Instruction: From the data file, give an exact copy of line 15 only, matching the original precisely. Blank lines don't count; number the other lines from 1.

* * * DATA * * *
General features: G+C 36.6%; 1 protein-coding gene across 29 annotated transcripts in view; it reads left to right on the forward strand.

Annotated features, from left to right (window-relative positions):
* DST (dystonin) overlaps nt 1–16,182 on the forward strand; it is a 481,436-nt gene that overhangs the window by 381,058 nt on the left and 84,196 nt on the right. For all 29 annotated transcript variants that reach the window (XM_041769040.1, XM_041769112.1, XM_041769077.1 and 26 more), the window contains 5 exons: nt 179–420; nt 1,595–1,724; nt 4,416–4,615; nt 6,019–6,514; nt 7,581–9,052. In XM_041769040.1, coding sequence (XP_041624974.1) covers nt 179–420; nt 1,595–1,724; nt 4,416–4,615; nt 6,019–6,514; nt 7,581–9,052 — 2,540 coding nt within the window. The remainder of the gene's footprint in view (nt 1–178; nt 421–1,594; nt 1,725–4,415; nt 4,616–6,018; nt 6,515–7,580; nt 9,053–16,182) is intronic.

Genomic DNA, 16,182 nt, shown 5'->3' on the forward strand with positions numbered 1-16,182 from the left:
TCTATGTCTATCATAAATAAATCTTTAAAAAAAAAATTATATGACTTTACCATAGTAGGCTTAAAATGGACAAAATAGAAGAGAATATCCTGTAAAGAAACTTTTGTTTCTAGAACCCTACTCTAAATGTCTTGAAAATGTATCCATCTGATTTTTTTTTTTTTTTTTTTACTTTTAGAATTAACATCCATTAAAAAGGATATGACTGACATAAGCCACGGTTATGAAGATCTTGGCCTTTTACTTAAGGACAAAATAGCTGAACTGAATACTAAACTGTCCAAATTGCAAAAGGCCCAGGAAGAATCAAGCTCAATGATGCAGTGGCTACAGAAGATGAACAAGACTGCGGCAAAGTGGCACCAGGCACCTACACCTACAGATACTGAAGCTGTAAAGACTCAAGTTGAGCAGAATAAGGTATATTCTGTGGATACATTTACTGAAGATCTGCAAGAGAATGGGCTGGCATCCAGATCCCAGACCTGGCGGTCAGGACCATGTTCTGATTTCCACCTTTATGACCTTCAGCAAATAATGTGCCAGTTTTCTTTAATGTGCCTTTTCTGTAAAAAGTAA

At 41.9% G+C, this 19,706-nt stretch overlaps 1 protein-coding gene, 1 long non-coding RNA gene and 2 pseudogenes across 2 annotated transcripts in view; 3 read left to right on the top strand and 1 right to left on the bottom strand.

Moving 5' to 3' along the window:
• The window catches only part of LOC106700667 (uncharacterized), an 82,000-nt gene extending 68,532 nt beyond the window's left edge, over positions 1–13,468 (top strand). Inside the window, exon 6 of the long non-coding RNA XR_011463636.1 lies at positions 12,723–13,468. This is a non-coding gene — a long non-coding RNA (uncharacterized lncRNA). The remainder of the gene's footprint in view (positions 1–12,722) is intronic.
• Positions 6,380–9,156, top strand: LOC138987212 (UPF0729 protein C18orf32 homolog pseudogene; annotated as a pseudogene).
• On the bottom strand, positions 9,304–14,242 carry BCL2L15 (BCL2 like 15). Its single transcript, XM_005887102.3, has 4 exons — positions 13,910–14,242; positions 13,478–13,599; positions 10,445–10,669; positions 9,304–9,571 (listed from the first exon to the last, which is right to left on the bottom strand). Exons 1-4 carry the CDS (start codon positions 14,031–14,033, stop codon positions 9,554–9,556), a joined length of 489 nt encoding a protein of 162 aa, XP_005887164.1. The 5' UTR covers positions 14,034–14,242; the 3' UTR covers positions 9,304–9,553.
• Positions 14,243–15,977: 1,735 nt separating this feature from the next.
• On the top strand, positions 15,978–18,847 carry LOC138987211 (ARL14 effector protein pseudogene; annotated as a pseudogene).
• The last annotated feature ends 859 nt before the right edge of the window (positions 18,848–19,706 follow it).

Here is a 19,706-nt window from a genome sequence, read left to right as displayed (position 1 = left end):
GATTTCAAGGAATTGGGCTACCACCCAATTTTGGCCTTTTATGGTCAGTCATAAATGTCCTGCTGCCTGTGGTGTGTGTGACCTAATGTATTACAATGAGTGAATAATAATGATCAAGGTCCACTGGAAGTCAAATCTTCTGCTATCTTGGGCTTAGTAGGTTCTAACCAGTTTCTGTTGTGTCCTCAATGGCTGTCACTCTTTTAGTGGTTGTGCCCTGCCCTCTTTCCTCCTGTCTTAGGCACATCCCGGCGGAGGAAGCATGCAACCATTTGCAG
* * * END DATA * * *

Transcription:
GATTTCAAGGAATTGGGCTACCACCCAATTTTGGCCTTTTATGGTCAGTCATAAATGTCCTGCTGCCTGTGGTGTGTGTGACCTAATGTATTACAATGAGTGAATAATAATGATCAAGGTCCACTGGAAGTCAAATCTTCTGCTATCTTGGGCTTAGTAGGTTCTAACCAGTTTCTGTTGTGTCCTCAATGGCTGTCACTCTTTTAGTGGTTGTGCCCTGCCCTCTTTCCTCCTGTCTTAGGCACATCCCGGCGGAGGAAGCATGCAACCATTTGCAG